Secondly, the support for FDC was not just emotional, as one finds with NUP. There was a strong principal around which to organise a strong opposition movement against Museveni- the growth of intolerance within NRM. In fact, NRM, like FDC today has failed to manage it internal contradictions. It has thus chased key politicians from its ranks that had organised around PAFO. There are the leaders who went to form FDC in alliance with Reform Agenda and Karuhanga Chaapa’s party Museveni realised this later began with some success to woe them back.

Yet FDC did not learn this lesson. It has instead always sought internal conformity with wishes of Besigye, which led it to purge anyone who held some independent thinking. One by one, the major leaders who gave it organisational depth began leaving the party. Over the last 15 years, its share of parliament and local councils has fallen from 15% to 5 %. So FDC today finds itself in crisis. Its strongest base was North but today it has a “Northern problem” its leading pillars in that region have quit it either joined NRM anyway among or are now running as independents Latigo, Okumu, Otto, Wadri joined ANT, etc.

With FDC fracturing, one would have imagined that the emerging vacuum would be filled NAP. But NAP has accelerated thus vacuum because it has raised great emotional expectations which can’t meet because it is incapable of building organisational infrastructure to support its strong brand appeal. Its failure to attract big names from different ethnic and religious communities of Uganda means it has large body (followership) with a weak head leadership, thereby making it difficult to turn talent/ potential support into actual votes.

Bobi Wine’s background as a musician compounds this problem. How you build a fan base as musician is totally different from how you build a voter base in politics. Fans flock to you without you having to build an organisation to bring them over. Your music does it. A musician’s music fans are not necessarily his voters.  Even Bad Black if she went to Jinja she can excite people to come to her rally but they would not necessarily be people who can vote her for President or MP.

 Secondly, the people Bobi Wine has surrounds himself with a few voices with little standing and prestige in their ethnic or religious communities to provide organisational infrastructure.

They may not be a hand cap in urban areas where tribal or religious loyalties are strong. But people of standing are vital in rural communities because peasants follow their lead. And this is the weakness of NUP because 68% of Ugandans live as peasants in rural areas respecting elders. in fact, Bobi Wine needs to think seriously about whether such Ugandans see him as a viable presidential candidate, even though they may love him as a person.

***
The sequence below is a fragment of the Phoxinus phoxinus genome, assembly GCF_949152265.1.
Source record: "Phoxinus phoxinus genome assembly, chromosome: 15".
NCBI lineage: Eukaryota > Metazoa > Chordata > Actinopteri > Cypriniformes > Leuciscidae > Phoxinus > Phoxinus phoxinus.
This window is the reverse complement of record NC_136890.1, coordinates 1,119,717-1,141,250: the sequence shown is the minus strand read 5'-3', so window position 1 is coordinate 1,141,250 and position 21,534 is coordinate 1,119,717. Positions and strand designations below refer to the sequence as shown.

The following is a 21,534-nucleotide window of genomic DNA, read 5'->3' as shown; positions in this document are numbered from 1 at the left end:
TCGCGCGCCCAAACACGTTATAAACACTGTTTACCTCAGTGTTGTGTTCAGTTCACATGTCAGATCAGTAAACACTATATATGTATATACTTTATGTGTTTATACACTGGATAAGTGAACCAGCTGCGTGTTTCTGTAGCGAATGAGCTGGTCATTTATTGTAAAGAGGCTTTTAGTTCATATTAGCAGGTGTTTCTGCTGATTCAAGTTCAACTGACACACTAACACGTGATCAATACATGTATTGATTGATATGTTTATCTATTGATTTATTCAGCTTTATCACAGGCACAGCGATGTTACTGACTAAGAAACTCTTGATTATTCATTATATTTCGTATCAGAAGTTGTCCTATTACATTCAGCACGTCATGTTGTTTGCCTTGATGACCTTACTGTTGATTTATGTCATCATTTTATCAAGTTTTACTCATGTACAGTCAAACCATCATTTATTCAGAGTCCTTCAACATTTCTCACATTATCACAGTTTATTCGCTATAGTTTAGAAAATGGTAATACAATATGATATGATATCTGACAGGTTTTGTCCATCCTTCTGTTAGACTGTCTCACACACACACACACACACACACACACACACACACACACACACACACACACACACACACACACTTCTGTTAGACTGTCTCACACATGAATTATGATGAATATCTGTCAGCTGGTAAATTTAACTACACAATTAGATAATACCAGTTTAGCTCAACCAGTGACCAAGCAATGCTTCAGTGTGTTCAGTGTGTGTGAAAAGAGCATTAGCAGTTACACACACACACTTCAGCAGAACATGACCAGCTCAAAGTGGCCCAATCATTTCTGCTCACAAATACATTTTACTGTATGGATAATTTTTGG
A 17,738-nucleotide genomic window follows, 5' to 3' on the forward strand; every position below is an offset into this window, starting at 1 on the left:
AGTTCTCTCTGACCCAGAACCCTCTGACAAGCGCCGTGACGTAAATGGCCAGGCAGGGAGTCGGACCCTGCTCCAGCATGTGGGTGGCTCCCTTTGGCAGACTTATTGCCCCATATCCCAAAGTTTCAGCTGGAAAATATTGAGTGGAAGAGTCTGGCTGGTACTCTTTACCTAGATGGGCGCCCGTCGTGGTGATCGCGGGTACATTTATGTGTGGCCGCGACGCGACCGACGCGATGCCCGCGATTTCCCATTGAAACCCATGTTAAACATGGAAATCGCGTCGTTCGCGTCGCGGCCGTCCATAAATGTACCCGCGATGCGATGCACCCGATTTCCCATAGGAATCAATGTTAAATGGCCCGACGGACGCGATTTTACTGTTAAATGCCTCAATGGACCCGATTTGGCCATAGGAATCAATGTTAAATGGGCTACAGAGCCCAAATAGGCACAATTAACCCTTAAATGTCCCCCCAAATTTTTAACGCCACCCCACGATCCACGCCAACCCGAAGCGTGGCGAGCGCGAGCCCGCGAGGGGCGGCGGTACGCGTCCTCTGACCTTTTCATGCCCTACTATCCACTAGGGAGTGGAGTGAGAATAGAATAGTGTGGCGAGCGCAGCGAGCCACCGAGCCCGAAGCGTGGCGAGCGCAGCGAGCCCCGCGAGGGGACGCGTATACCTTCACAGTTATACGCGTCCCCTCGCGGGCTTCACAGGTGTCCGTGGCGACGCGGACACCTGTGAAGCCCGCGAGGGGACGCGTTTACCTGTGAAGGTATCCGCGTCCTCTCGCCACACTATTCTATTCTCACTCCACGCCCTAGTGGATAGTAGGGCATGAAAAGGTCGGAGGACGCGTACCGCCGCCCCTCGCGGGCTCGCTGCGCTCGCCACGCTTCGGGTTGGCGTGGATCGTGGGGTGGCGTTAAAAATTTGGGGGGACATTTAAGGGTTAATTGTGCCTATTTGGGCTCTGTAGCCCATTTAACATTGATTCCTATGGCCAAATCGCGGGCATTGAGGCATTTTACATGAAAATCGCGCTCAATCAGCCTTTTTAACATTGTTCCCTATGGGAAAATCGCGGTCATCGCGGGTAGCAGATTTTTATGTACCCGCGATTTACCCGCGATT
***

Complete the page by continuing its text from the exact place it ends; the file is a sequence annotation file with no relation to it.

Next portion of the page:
For many years, the opposition has failed to marshal a majority in elections- not because of lack of popular support- but because of lack of effective organisational structure to turn out people to vote. This is also the reason our political parties fail to raise money NRMs organisational strength is rooted in its control of the state. it is leveraged the infrastructure of the state- including LCs- to penetrate society. This is what makes it successful. UPC and DP were strong because they were rooted in the Anglican and catholic church respectively. This gave them a ready-made organisational infrastructure backed by a large cadre-ship of priests to spread their message down to the villages. Today opposition support is strongest among urban populations. However, Uganda is a very rural economy with small size trading posts for urban areas- Mbarara, Arua, lira Mbale, Masaka, Jinja- too small to provide an urban based opposition movement like we saw in Cairo or Khartoum. Therefore, a strategy of popular uprising that Besigye prefers has little chances of success against an entranced system like they are in NRM because it can only be based in Kampala and Wakiso- too small and narrow a base.

NUP like FDC before it, will ignore this reality at its own peril. Like Besigye, it will always wonder why huge emotional support at public rallies did not transfer into victory.  As a consolation, it will retreat to claims that Museveni stole their votes and they will be plenty of evidence- both real and imagined – to convince them. Yet even where Museveni steals votes, it’s because he is strong. Where he is weak, he has always been beaten.

But can NUP learn from FDC?

It is still too early to tell.